Courchevel has over 1,000 ski instructors employed at peak periods and competition between the ski schools helps to keep standards high. There are two British run ski schoolds here – New Generation and Supreme but by far the largest school is the ESF (Ecole du Ski Francais) which operates on a series of nursery slopes at 1850 and on small slopes at resort level at the lower Courchevel resorts so long as snow cover is good enough.
Because of the size of the resort and the number of guests it has milling around each morning it is worth double checking exactly where you are in a relation to the nursery area where you make your booking, as a long walk or a bus ride may be involved in some cases.
Once you’ve mastered the basics of turning and stopping Courchevel has excellent runs for progression with the easy-to-ride Jardin Alpin and Verdons gondolas taking up to the top of long, well groomed easy, wide green runs back to the resort.
The Three Valleys is generally regarded as the best ski area in the world for regular recreational skiers, thanks to its hundreds of miles of blue and red pistes bringing near limitless skiing opportunities of all kinds. There’s also the added benefit of an unrivalled network of high speed chair and gondola lifts to whisk you back up the slopes.
There is of course lots of intermediate skiing in the Courchevel Valley alone, which is already larger the most of the world’s ski areas even without the other two valleys, so you can opt for a slightly cheaper lift ticket if you feel you may be satisfied with the 200km or so of runs locally.
A cult resort for advanced skiers, most famously because of the three couloirs that run down next to the Saulire cable car. Only one of these is officially a piste and they are among the steepest descents in the Alps, and thus anywhere. There’s lots of other steep terrain too, and of all kinds. There’s plenty of tree skiing for example and the Chanrossa area is good for moguls.
But like virtually all of the world’s great ski area, the biggest draw for advanced skiers are the off piste opportunities which are very extensive in the Courchevel Valley, the wider Three Valleys or indeed over the border in Italy with a helicopter lift from the resort (heliskiing is banned in France). But there are off piste routes for anyone from intermediate level who has mastered off piste technique to major challenges only to be tackled by experts. In all cases it's essential to carry safety equipment and to ski with a local guide.
Snowboard / Freestyle Skiing
Courchevel has not put the effort and investment in to its terrain parks that neighbouring resorts like Meribel have, perhaps partly because Meribel’s park is easily accessible anyway and part because it is not an area where Courchevel wishes to join in to the ‘best in the Alps’ status battle, feeling its natural attractions are good enough anyway.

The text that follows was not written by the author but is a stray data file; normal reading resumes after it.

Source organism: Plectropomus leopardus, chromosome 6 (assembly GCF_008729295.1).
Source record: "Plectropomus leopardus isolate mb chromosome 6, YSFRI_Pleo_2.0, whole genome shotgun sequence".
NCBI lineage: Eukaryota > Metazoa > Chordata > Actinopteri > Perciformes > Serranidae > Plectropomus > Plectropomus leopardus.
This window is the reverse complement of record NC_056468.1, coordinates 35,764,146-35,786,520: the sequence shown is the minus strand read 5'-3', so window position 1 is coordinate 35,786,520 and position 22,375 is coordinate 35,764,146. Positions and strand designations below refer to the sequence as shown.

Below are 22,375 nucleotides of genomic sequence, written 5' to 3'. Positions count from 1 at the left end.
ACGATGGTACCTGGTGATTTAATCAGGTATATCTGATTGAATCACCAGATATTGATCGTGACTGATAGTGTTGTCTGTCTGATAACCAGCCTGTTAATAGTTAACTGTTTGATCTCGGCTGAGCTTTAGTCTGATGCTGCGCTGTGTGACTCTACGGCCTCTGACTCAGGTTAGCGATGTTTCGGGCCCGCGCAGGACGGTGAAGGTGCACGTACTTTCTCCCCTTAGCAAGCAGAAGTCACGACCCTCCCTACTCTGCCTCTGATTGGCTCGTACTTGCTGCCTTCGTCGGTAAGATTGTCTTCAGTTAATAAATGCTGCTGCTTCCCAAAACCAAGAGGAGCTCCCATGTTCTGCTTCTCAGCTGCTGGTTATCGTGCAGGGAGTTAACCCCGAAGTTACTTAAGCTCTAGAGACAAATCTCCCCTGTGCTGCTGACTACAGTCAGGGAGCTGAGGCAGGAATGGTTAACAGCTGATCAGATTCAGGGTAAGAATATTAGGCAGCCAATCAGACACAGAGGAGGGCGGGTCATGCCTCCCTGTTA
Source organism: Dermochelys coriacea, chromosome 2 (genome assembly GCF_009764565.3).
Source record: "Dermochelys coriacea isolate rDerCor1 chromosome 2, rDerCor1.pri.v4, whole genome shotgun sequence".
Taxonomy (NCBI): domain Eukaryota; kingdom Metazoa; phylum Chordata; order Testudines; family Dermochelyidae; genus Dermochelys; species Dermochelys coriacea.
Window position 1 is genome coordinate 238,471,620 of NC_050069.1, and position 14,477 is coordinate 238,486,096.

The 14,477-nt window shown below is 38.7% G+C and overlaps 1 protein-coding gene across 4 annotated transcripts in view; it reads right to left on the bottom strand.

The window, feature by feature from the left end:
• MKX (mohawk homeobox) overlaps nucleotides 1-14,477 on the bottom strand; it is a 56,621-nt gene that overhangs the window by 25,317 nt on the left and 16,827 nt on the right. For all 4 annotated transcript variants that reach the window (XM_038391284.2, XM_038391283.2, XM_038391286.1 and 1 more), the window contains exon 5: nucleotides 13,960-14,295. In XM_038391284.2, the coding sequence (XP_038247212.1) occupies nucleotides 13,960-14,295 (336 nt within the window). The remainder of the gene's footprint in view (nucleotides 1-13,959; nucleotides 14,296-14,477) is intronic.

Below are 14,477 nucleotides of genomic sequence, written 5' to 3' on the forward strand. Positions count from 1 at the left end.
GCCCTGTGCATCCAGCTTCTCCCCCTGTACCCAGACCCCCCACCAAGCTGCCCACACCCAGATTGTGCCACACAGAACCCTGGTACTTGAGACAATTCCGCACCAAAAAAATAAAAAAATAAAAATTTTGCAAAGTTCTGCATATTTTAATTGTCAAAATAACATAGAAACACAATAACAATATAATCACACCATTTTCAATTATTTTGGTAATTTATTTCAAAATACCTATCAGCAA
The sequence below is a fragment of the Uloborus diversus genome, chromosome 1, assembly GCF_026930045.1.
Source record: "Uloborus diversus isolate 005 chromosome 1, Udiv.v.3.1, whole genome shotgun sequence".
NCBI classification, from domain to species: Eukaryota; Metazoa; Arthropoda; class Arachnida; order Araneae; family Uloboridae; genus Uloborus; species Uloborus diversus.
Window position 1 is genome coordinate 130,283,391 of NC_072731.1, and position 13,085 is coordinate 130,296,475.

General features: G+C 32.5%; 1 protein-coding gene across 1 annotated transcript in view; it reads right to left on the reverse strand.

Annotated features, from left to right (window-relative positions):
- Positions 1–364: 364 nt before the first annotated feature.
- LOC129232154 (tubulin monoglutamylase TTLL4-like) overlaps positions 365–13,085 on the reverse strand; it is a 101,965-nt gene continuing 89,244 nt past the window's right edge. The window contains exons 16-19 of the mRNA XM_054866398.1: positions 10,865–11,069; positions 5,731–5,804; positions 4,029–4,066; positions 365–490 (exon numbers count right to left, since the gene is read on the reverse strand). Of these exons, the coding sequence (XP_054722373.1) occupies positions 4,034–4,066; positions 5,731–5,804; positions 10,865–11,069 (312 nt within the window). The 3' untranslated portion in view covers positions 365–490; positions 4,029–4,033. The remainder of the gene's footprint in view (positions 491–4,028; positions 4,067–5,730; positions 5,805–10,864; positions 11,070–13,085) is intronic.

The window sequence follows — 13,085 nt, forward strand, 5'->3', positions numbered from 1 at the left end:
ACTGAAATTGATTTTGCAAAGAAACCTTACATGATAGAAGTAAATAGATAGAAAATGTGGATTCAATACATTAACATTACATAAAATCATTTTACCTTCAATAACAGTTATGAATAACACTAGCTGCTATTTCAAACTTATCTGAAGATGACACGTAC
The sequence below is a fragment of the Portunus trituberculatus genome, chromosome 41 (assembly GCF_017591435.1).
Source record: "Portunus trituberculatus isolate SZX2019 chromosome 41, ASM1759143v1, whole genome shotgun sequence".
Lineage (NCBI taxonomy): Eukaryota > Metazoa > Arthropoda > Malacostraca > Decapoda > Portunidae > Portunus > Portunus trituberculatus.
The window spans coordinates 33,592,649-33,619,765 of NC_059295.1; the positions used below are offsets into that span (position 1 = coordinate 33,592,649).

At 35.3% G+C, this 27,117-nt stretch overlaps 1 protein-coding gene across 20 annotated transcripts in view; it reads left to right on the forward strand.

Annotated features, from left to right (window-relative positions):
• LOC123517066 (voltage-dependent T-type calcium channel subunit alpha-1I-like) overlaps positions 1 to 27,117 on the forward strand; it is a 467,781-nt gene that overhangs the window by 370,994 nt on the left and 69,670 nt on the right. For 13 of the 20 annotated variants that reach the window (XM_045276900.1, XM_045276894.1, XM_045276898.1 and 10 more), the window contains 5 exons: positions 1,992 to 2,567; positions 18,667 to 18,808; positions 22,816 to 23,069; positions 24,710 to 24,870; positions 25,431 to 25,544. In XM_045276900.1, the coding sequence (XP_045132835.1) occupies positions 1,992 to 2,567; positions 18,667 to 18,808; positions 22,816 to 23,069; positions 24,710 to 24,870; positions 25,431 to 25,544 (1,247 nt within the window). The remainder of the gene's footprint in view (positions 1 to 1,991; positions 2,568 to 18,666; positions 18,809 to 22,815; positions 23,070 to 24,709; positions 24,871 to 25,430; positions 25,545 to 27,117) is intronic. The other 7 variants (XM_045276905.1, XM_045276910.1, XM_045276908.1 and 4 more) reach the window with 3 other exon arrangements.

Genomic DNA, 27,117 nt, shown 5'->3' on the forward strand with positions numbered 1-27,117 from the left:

As for skiers there’s a huge variety of terrain for all standards, excellent tuition for beginners, and an easy to ride high speed lift network. It would be hard for any ski area to offer more. The ‘mid-size’ terrain park is located at Platret and makes a focus on rails and boxes more than jumps and pipes.
There’s a boardercross course too, by the Loze piste.
Snowboarders will want to pay homage to Courchevel’s first boarders shop Snow Coco (Rue de l'Eglise BP 79; +33 (0) 479 08 37 61; www.snowcoco.com), which has been in business since 1988.
Cross Country Skiing
Courchevel has 67 km of cross-country ski trails, which are free to use and all regularly groomed and marked. One off the trails connects to Meribel where there is a further choice of more trails if you don’t want to head straight back, taking the total for the area to 90km.
Loops of all standards are to be found at the Olympic Site of LePraz where there’s a 2km easy green loop 2 km which only undulates through 10 metres of vertical; a tougher intermediate red loop that’s 7km with 70 metres of vertical undulation and an 8.5km long black loop with 80 metres of vertical range.
At Courchevel 1550 there’s a 5km trail with 110m of vertical range, it starts 150m after the Brigues car-park and winds through the forest, crossing some downhill pistes so be wary of high speed Alpine skiers.
At 1650 there’s a sunny 5km long easy loop in the Belvédère area with 90m of vertical. It starts by the Granges draglift and passes farmhouses at Pralin and by the Avals path.
There are several loops from 1850 including local 2.5 and 5km loops and long 17km and 15km return itineraries to Meribel’s Altiport and La Tania respectively.
Average Snow And Weather Conditions
Courchevel’s reliable snow conditions have been a key part of its success over the past six decades. The main resort base at 1850 is above the imaginary altitude line somewhere between 1600 and 1800m in the Alps which seems to ensure resort level snow cover from start to end of the season except in those once-in-a-generation warm-dry winters.
The slopes of Courchevel climb over 900m more above that and higher still is the lift-linked glacier at Val Thorens. The Courchevel Valley also has a reputation for some of the best snow in the Three Valleys thanks in part to the northerly orientation of its slopes. And as a final guarantee, Courchevel is one of the long-standing pioneers and proponents of snowmaking in the Alps, operating nearly 700 snow guns covering 25% of its entire terrain.
Staying at the lower bases, particularly down at 1300, makes resort level snow harder to guarantee at the start and end of the season, but gondola lifts from each make it easy to reach the snowline if you’rre visit coincides with one of the rare occasions that your base village falls below it.